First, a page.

The center of Western Classical Music, ever since the time of Bach, has been modern-day Germany and Austria. You can trace a line from Bach, to Haydn to Mozart to Beethoven to Schubert to Schumann, Brahms, and Wagner, and finally to Mahler. But why does that line stop in 1911, the year of Mahler's death? Part of the answer is the increasing influence of composers from outside the Austro-German canon, something that has enriched Western Classical music to this day. There was also World War I getting in the way. But after the war, one could have expected that this line would continue again. The 1920's in Germany and the rest of Europe were a time of radical experimentation, a flowering of ideas, a sort of wild ecstasy of innovation across all the arts. So why don't we hear of these Austro-German experimenters and innovators anymore? Because of Adolf Hitler, Joseph Goebbels, and their Entartete, or Degenerate music. Hitler's worst crime was by no means his suppression of dozens of German, Austrian, and Eastern European composers, but it is a fact all the same that from the end of World War I until 1933, classical music in Germany and Eastern Europe(especially Czechoslovakia), was flourishing, with composers such as Zemlinsky, Krenek, Korngold, Schreker, Schulhoff, Haas, Krasa, and Ullmann taking up the mantle of the giants of the past and hoisting it upon themselves to carry it forward. The Nazis silenced, exiled, or killed off many of these musicians during the twelve years of 1933-1945, and those voices are forever lost, but the music they wrote before, during the War and the Holocaust, and after it, some of it masterpieces quite on the level of their predecessors, has been preserved. So why then are these composers not better known? I've chosen 12 composers, all of whom were writing music at the highest level. Some of them may be familiar to you, but many probably won't be. And through all of their trials and tribulations, one of the things I want to emphasize throughout these stories, even the bleakest ones, is that so many of them found the will to be able to compose this heart-rending, beautiful, and often optimistic music all as they witnessed unimaginable horrors. It may seem empty when the end for many of these artists was so horrific, but these compositions and the men and women who were behind them are a true testament to the resilience of the human spirit. These artists created a life for their friends, neighbors, and fellow inmates in concentration camps. They wrote music they knew would almost certainly not be heard in their lifetimes, from an urge that could not be destroyed, even by gas chambers. Join us to learn about them this week.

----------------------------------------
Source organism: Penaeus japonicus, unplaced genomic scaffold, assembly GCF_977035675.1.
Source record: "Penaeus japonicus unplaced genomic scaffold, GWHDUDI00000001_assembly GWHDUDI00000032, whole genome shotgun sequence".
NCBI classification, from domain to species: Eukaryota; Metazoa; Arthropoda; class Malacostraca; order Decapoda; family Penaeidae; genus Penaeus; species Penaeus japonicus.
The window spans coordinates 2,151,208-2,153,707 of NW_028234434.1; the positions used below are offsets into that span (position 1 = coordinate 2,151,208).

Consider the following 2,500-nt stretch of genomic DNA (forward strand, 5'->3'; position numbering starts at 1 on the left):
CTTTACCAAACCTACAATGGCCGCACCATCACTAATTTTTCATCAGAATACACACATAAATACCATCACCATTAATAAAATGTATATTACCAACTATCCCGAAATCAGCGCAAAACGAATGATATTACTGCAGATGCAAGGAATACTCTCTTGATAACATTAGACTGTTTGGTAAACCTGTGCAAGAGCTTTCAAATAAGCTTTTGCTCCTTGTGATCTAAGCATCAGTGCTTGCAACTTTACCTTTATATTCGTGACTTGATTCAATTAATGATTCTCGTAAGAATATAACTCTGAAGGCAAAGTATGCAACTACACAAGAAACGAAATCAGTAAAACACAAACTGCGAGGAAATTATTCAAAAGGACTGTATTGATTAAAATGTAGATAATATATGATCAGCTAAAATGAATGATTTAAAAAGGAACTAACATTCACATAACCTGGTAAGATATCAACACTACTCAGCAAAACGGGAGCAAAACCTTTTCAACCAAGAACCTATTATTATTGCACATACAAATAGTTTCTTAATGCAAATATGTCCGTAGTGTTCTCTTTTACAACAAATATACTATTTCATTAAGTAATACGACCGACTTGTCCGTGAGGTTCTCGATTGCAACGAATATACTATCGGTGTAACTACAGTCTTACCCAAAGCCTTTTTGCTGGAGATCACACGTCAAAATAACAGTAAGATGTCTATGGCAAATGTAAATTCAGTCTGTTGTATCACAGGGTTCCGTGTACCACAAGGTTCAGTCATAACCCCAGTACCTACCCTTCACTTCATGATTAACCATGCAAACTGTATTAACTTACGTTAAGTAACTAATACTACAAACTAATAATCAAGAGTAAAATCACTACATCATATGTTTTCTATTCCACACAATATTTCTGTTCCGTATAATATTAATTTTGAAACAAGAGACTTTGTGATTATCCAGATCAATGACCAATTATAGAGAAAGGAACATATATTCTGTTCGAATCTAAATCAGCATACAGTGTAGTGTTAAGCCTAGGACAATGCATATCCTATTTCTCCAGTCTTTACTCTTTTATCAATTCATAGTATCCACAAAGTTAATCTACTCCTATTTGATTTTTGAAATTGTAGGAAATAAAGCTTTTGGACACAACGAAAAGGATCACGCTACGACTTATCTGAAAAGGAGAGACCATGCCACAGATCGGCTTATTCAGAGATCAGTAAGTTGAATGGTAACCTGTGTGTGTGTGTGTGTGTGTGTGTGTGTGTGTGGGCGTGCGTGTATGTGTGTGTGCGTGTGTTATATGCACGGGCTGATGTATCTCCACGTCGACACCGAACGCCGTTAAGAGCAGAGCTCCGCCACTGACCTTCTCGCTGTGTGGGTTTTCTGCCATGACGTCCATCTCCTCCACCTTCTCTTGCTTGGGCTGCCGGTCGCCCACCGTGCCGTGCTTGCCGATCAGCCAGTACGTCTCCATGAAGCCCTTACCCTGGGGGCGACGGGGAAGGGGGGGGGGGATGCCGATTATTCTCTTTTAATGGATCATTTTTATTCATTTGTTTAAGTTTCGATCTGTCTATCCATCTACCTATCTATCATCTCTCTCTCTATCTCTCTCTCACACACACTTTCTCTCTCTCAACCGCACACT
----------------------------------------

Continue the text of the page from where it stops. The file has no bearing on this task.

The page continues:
durée : 01:29:53 - En pistes ! du jeudi 17 novembre 2022 - par : Emilie Munera, Rodolphe Bruneau Boulmier - Au programme ce jeudi, Emilie et Rodolphe ont choisi pour vous la musique de Brahms par Nelson Freire, Byrd par The Sixteen ou encore Stravinsky par le London Symphony Orchestra. C'est parti pour 1h30 de nouveautés !